No. 86: “Love Hurts”

No. 86: “Love Hurts”

No. 86: “Love Hurts”

Testing your knowledge of what happened this week
July 23 1998 3:30 AM

No. 86: “Love Hurts”

No. 86: "Love Hurts"

By Randy Cohen

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Fill in the blank in this scrap of self-serving twaddle and identify the speaker: "For six years, ________________ was the love of my life, and love does not come without pain."

62000_62273_newsquiz_email

by 9 a.m. ET Wednesday to e-mail your answer (newsquiz@slate.com).

Responses to Monday's question (No. 85)--"Gilt by Association":

During his official travels last week, a prominent American refused to visit someplace because he might "glamorize" it. Who? Where?

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"Trent Lott, boycotting 'Breakfast With the Characters' at Disney World because of Chip and Dale's alternative lifestyle."--Beth Sherman

"Peter Arnett, declining to leave the hotel pool to visit the CNN editing suite, where his latest scoop was being assembled."--Christopher Clark

"A New York police officer, preferring to bring the hooker to the squad's coop rather than visit the brothel."--Dan Kois

"Mr. Blackwell, referring to the new Talbots opening in Ames, Iowa."--Larry Amaros

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"Buddy, the first dog, refused to 'visit' Mrs. Newt Gingrich's ankle, dainty and sensual though it was, clad in sensible hose."--Meg Wolitzer

"Buffalo 66 director, egomaniac, and all-around pain in the ass Vincent Gallo, refusing to go pretty much anywhere. 'I stay home for fear of glamorizing things,' Gallo explained. 'Aigh! Look! I just glamorized you! Now get out of my house!' "--Tim Carvell

"Drug Czar Barry McCaffrey refused to visit an Amsterdam cafe, saying it would be 'inappropriate' while 'millions of Americans struggle with caffeine addiction.' "--Andrew Solovay (Gary Frazier and Scott Abisch had similar answers.)

Click for more responses.

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Randy's Wrap-Up: Buggering Republicans

At a time when most Americans can't locate the Atlantic Ocean on a map*, I applaud the geographic savvy of "News Quiz" players, who can pinpoint the homosexual pickup spots in any American city likely to be frequented by a hypocritical Republican legislator. (Click.) However, if we are to move the News Quiz to an enormous domed stadium in midtown Manhattan at taxpayer expense, we must continue to deliver top quality political humor to the readers (and enormous cash contributions to the mayor). This means transcending predictable punch lines, amusing as they are, involving anal sex with a right-wing member of Congress. And it means, alas, forswearing our traditional celebration of Rudolph Giuliani's pettiness, cruelty, and utter lack of an urban vision. Will it work? Let us be guided by Rupert Murdoch, a vigorous supporter of reactionary representatives and visionless mayors, who just received a $24.4 million package of "incentives," including a $12.9 million cash grant, for agreeing to keep the New York Post in New York.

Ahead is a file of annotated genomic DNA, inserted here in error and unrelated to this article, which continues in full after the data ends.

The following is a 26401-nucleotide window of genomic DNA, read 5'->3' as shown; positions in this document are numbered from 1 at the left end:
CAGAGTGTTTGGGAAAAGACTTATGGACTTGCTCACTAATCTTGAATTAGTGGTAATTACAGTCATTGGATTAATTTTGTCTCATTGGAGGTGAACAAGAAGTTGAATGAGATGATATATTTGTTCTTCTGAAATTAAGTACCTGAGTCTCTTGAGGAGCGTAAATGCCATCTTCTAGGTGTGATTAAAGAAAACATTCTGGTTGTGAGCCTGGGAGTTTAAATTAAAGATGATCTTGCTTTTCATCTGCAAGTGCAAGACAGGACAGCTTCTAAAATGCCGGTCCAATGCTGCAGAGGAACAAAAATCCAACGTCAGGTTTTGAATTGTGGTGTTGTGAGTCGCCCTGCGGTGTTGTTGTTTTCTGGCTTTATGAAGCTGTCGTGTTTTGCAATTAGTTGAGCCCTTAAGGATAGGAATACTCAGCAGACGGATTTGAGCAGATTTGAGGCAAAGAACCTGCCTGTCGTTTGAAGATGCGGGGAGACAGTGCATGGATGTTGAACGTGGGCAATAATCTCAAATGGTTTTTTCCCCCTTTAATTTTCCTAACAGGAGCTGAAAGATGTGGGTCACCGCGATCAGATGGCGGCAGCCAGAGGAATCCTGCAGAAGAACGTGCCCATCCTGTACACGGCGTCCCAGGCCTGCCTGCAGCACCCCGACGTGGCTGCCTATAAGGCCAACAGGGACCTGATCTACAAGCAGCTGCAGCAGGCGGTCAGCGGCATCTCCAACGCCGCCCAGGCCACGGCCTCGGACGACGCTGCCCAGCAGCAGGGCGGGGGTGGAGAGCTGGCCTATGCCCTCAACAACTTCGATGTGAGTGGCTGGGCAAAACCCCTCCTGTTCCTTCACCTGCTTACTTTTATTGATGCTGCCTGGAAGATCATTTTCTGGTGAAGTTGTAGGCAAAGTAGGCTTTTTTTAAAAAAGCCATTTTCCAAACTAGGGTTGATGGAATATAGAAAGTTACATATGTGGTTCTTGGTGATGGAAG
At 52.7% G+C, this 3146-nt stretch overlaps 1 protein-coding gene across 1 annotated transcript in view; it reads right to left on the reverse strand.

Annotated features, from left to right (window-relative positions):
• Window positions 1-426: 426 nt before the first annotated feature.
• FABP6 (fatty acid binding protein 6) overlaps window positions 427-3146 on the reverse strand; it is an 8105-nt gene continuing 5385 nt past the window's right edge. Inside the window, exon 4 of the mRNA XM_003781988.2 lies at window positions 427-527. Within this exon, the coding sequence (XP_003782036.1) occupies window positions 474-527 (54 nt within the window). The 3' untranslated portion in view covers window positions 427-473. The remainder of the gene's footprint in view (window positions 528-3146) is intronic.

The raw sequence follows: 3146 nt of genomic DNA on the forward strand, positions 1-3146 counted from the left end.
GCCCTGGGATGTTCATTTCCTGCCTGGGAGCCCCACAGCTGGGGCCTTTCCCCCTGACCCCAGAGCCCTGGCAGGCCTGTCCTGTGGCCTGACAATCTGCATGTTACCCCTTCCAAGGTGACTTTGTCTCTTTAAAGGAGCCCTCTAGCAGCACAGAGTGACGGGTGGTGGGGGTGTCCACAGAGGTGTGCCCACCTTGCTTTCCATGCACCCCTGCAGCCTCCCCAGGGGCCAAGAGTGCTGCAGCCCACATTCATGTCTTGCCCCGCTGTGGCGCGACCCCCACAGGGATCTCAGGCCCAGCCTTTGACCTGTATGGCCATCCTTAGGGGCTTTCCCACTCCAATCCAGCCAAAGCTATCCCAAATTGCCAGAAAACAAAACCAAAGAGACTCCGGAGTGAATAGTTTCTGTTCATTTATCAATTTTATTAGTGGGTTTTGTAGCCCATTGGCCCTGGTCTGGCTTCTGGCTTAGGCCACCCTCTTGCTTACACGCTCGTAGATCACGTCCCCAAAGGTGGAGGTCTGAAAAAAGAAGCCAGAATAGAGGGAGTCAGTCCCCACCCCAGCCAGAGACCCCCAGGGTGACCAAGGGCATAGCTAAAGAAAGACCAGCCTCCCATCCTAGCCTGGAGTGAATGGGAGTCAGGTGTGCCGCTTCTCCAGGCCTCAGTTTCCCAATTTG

Don't make me revive the hack reference box scores.

* It's the big blue mass just off the coast of Strom Thurmond's ass.

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Dutch Treat Answer

Gen. Barry McCaffrey, commander of America's war on drugs, refused to visit any of the 800 cafes in Amsterdam where marijuana is legally sold. On an eight day tour of European cities to learn about other approaches to drugs in society, McCaffrey told the Dutch, "I came here to listen and see what I can borrow." An aide said McCaffrey's listening and borrowing didn't extend to the cafes because he was already convinced that they were dangerous for young people because they made drug use seem normal and because they sold only inferior brands of Scotch. One Dutch newspaper called McCaffrey's policies "an unmitigated disaster." The aide did not actually say the bit about the Scotch.

Daniel Radosh's Tabloid Rashomon Extra

" 'You cannot really see fear on people's faces, but there is disappointment,' passenger Ivan Taylor told CNN by phone."--New York Daily News, July 21, 1998

" 'You can see fear on people's faces,' passenger Ivan Taylor told Fox News as the blaze was at its peak."--New York Post, July 21, 1998

Disclaimer: All submissions will become the property of Slate and will be published at Slate's discretion. Slate may publish your name on its site in connection with your submission.